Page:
[Bug 1104] New: Use close on exec flags instead of fcntl

bugzilla-daemon at netfilter.org bugzilla-daemon at netfilter.org
Tue Dec 20 13:25:36 CET 2016


            Bug ID: 1104
           Summary: Use close on exec flags instead of fcntl
           Product: iptables
           Version: CVS (please indicate timestamp)
          Hardware: x86_64
                OS: All
            Status: NEW
          Severity: enhancement
          Priority: P5
         Component: iptables
          Assignee: netfilter-buglog at lists.netfilter.org
          Reporter: g.gupta at samsung.com

Now in lateswt versions of glibc, close on exec flags are available for
file/socket open functions which are better than using fcntl.
Below is current usage of fcntl in iptables:
./libxtables/xtables.c: if (fcntl(procfile, F_SETFD, FD_CLOEXEC) == -1) {
./libxtables/xtables.c: if (fcntl(sockfd, F_SETFD, FD_CLOEXEC) == -1) {
./libiptc/libiptc.c:    if (fcntl(sockfd, F_SETFD, FD_CLOEXEC) == -1) {
./extensions/libxt_set.h:       if (fcntl(sockfd, F_SETFD, FD_CLOEXEC) == -1)

It can use O_CLOEXEC flag with open() system call & SOCK_CLOEXEC with socket()
call instead of using fcntl.
Please let me know if patch is required.

 O_CLOEXEC (since Linux 2.6.23)
              Enable the close-on-exec flag for the new file descriptor.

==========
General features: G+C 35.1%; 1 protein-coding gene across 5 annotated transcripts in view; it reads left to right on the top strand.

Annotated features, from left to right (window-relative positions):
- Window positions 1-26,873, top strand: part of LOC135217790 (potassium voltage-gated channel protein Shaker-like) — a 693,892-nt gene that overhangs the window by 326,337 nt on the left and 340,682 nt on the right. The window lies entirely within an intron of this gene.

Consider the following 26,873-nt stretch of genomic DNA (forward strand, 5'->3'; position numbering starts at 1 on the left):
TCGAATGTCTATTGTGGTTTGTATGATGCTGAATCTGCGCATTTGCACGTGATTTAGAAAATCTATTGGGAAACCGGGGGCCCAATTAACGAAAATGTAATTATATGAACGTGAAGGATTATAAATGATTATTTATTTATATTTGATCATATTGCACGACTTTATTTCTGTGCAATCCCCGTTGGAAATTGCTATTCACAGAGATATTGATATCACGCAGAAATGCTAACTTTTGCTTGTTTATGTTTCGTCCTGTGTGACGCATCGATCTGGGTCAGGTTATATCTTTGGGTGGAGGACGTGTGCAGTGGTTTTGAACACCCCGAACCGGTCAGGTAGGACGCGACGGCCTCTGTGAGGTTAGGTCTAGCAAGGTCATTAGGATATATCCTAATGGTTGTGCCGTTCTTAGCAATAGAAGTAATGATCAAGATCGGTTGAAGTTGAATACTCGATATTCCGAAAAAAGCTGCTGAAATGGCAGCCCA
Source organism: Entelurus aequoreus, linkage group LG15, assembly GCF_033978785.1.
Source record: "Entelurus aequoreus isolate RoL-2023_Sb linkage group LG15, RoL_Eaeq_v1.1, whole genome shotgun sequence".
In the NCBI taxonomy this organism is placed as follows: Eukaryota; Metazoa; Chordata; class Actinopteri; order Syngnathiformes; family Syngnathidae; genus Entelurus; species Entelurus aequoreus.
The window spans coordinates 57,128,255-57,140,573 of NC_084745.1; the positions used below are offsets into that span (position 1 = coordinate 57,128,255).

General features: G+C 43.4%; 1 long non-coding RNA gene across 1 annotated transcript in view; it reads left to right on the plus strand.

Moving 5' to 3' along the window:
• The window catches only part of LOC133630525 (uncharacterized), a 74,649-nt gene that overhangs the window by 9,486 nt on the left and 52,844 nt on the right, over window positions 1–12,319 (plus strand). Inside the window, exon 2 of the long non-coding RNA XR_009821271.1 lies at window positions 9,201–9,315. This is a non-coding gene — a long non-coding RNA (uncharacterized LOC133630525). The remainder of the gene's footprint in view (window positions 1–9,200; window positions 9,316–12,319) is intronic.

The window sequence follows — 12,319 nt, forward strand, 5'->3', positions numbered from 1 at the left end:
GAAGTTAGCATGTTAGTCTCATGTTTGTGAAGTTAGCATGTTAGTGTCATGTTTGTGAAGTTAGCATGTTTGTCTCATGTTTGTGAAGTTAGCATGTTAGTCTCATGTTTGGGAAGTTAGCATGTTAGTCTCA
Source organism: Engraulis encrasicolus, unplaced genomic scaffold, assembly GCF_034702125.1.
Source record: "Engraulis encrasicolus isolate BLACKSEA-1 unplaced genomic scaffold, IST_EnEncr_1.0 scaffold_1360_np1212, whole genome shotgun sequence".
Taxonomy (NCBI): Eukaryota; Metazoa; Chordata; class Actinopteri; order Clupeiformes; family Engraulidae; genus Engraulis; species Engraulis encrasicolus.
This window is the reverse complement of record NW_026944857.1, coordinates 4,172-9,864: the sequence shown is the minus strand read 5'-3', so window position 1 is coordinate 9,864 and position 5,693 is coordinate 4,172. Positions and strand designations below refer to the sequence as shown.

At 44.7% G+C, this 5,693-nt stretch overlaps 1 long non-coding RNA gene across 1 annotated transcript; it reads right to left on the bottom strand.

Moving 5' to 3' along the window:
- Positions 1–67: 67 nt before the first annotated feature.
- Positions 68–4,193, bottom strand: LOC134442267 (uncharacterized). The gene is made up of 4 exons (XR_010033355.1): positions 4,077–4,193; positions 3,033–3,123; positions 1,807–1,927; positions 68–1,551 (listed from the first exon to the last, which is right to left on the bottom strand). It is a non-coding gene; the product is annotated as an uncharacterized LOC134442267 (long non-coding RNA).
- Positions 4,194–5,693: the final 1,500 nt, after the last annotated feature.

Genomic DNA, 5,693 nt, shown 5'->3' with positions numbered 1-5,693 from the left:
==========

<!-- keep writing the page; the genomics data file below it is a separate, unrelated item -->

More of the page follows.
Specifying this flag permits a program to avoid additional
              fcntl(2) F_SETFD operations to set the FD_CLOEXEC flag.

              Note that the use of this flag is essential in some
              multithreaded programs, because using a separate fcntl(2)
              F_SETFD operation to set the FD_CLOEXEC flag does not suffice
              to avoid race conditions where one thread opens a file
              descriptor and attempts to set its close-on-exec flag using
              fcntl(2) at the same time as another thread does a fork(2)
              plus execve(2).  Depending on the order of execution, the race
              may lead to the file descriptor returned by open() being
              unintentionally leaked to the program executed by the child
              process created by fork(2).  (This kind of race is in
              principle possible for any system call that creates a file
              descriptor whose close-on-exec flag should be set, and various
              other Linux system calls provide an equivalent of the
              O_CLOEXEC flag to deal with this problem.)

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